Baby chicks are so cute. Fluffy and entertaining, kids and adults alike love them. But there's a danger in buying or hatching chicks, in not thinking ahead to the time when they become adult birds.
This article asks five questions which will help you think through the issues, including what to do with males, the cost in time and money, issues about life and death, problem hatches and the drawbacks of brooding.
Don't allow yourself to be carried away with the cuteness. Chicks grow up. Be sure you know what the future holds.
If you plan to bring home baby chicks, you need to plan first. While adults can get by with the bare minimum of planning, young chicks are more vulnerable and can easily perish if they don't have the right care.
This series of articles contains everything you need to know from what a brooder is and how to make your own, to which bedding is safe and which isn't, how warm chicks need to be kept, and how to make sure they are, and what they need to eat and drink.
If you're intention is to have hens in your garden to provide your family with delicious, nutritious eggs, it's wise to know how to provide the optimum care for your flock.
This article covers the particular needs a laying hen has, from which food she'll need to when she'll start laying, how to tell, and how to make sure the eggs have good, strong shells.
You'll also discover whether the benefits of having paying hens outweighs the costs of keeping them.
Food is a constant requirement, and a constant cost, if your chickens are going to survive!
This series of articles provides all the information you need whether you're planning to buy baby chicks, hens who are just about ready to start laying, or full-grown laying hens.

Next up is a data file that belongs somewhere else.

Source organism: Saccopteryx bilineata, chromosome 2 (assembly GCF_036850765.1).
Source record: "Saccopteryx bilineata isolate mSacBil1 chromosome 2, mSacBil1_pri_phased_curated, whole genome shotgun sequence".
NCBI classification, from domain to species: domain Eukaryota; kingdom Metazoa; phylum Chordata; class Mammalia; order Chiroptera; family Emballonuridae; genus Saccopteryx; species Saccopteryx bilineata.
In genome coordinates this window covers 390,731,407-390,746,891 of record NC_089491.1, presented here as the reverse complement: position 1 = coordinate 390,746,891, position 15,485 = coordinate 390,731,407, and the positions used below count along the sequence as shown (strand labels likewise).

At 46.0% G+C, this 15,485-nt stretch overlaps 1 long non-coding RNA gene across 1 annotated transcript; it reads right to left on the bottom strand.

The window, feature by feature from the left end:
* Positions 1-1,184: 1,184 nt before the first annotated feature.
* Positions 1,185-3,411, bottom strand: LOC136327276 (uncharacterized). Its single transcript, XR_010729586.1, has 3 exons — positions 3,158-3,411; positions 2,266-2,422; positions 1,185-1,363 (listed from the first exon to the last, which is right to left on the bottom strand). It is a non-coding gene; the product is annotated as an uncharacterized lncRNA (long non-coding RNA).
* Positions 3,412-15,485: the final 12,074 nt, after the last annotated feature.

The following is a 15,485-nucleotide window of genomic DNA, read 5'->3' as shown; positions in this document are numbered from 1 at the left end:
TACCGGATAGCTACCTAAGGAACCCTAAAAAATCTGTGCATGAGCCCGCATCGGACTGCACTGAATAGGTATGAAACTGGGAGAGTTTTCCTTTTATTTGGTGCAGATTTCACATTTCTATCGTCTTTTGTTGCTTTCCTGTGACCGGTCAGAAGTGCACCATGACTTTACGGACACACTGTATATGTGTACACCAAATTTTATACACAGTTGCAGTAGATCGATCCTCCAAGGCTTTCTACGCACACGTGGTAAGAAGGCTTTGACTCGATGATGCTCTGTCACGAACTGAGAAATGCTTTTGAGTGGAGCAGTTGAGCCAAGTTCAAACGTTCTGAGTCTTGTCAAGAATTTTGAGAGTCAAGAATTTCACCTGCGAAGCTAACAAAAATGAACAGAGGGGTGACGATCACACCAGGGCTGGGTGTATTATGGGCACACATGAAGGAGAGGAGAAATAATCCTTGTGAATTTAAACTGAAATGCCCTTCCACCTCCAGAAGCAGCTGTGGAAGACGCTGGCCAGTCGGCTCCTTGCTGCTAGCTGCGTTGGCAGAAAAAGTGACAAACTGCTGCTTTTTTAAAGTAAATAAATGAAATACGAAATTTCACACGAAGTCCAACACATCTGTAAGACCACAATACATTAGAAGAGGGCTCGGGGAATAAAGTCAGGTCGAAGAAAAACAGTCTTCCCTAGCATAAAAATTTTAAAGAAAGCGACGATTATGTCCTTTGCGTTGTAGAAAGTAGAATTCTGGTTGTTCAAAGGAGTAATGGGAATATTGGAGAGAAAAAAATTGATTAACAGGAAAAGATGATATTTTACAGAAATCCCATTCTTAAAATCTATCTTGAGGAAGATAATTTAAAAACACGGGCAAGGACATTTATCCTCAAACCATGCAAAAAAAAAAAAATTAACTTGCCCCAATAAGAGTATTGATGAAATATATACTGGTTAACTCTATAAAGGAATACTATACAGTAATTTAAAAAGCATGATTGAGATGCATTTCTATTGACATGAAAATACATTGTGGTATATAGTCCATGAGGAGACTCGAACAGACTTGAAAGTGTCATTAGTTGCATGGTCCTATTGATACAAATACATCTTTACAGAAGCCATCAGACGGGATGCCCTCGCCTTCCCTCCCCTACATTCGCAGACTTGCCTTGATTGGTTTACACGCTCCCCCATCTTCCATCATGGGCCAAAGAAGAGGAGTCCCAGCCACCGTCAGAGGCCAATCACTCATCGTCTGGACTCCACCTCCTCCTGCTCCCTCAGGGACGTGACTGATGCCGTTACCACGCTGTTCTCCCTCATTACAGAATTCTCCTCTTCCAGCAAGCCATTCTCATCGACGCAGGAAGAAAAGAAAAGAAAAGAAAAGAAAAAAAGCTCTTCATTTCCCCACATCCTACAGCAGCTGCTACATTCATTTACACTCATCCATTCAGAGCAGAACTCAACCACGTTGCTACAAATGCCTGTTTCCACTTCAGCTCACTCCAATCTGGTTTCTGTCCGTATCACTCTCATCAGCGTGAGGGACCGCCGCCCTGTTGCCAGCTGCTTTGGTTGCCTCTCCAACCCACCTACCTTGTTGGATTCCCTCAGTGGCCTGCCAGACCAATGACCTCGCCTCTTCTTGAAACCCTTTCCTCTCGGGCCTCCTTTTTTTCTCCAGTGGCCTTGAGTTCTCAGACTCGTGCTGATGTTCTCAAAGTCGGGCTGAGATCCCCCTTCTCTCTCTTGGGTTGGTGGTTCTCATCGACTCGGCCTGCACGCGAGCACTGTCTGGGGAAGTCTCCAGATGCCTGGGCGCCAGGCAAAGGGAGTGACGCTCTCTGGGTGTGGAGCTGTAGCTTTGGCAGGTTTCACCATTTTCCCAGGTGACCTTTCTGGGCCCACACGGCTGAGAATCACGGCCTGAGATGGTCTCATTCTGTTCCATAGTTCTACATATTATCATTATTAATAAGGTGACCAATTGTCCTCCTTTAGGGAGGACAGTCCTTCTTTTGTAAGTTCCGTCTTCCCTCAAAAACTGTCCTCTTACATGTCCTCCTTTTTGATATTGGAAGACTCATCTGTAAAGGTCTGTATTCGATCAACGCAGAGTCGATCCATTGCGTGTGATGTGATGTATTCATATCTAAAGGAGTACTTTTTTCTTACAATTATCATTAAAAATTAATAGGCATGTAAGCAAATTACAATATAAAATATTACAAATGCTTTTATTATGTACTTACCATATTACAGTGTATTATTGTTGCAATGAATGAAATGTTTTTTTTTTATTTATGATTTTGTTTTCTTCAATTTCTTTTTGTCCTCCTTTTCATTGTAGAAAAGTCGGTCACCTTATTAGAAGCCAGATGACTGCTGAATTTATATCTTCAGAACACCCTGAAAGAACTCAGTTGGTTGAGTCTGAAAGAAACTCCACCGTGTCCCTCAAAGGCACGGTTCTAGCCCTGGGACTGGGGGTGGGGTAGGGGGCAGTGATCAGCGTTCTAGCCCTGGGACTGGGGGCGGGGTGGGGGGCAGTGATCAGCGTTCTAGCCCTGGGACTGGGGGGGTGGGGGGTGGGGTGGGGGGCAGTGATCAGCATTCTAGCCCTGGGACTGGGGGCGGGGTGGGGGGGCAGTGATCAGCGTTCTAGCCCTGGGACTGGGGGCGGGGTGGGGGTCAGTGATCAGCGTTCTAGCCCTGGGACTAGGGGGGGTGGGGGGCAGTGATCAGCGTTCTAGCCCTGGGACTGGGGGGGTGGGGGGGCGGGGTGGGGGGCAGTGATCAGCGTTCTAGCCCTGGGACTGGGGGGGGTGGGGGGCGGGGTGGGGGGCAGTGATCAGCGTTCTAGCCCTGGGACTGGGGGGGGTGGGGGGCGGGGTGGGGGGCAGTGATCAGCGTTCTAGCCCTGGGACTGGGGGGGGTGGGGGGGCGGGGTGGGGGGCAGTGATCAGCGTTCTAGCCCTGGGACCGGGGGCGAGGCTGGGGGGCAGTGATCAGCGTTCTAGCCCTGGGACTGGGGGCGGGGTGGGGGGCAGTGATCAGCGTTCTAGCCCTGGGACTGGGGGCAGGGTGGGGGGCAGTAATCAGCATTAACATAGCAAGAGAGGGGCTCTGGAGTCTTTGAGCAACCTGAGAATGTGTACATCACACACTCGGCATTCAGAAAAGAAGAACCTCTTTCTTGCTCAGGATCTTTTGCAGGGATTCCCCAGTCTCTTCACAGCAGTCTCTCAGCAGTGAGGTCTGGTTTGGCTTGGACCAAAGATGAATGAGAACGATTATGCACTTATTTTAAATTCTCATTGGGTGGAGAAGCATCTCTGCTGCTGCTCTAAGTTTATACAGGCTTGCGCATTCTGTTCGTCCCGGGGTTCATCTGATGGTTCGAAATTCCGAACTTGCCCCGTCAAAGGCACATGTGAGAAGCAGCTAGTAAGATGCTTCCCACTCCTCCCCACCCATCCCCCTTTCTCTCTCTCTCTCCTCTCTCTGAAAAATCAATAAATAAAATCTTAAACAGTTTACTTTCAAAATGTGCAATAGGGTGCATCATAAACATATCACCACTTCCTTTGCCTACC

Take a look at the costs involved in feeding chickens before you decide to have them, and certainly before you decide how many you'll get.
Chickens can become sick very quickly. It's good to be prepared before it happens.
This series of articles covers some of the most common problems chickens have through their life from chick to adult, and reviews some important ways you can keep your flock healthy and happy.
Take a look particularly at the sections about solitary confinement, and what you should keep in your chickens' first aid kit.
Free ranging chickens is one of the things most backyard keepers aspire to. But it is possible? And what's the best way to go about it while protecting your flock?
This article outlines specific research studies which examined the benefits and disadvantages of free ranging, including the health benefits for your chickens, their eggs and you. Is it worth it? Can you have the benefits and still deal with the disadvantages?
It also looks at the evidence for "enriched pasture", and how you can provide it for your flock even if you have a small run and can't "free range" in the usual sense of the word.
A chicken's needs change with the seasons. To learn how to keep your flock healthy and happy, you need to quickly have a grasp of which tasks need doing at what time.
This series of articles guides you through one month at a time, giving twenty tasks to be completed per month.
And if you join my newsletter, you'll have the added bonus of a free printable monthly checklist to use as a reminder of which tasks need completing before the month is out.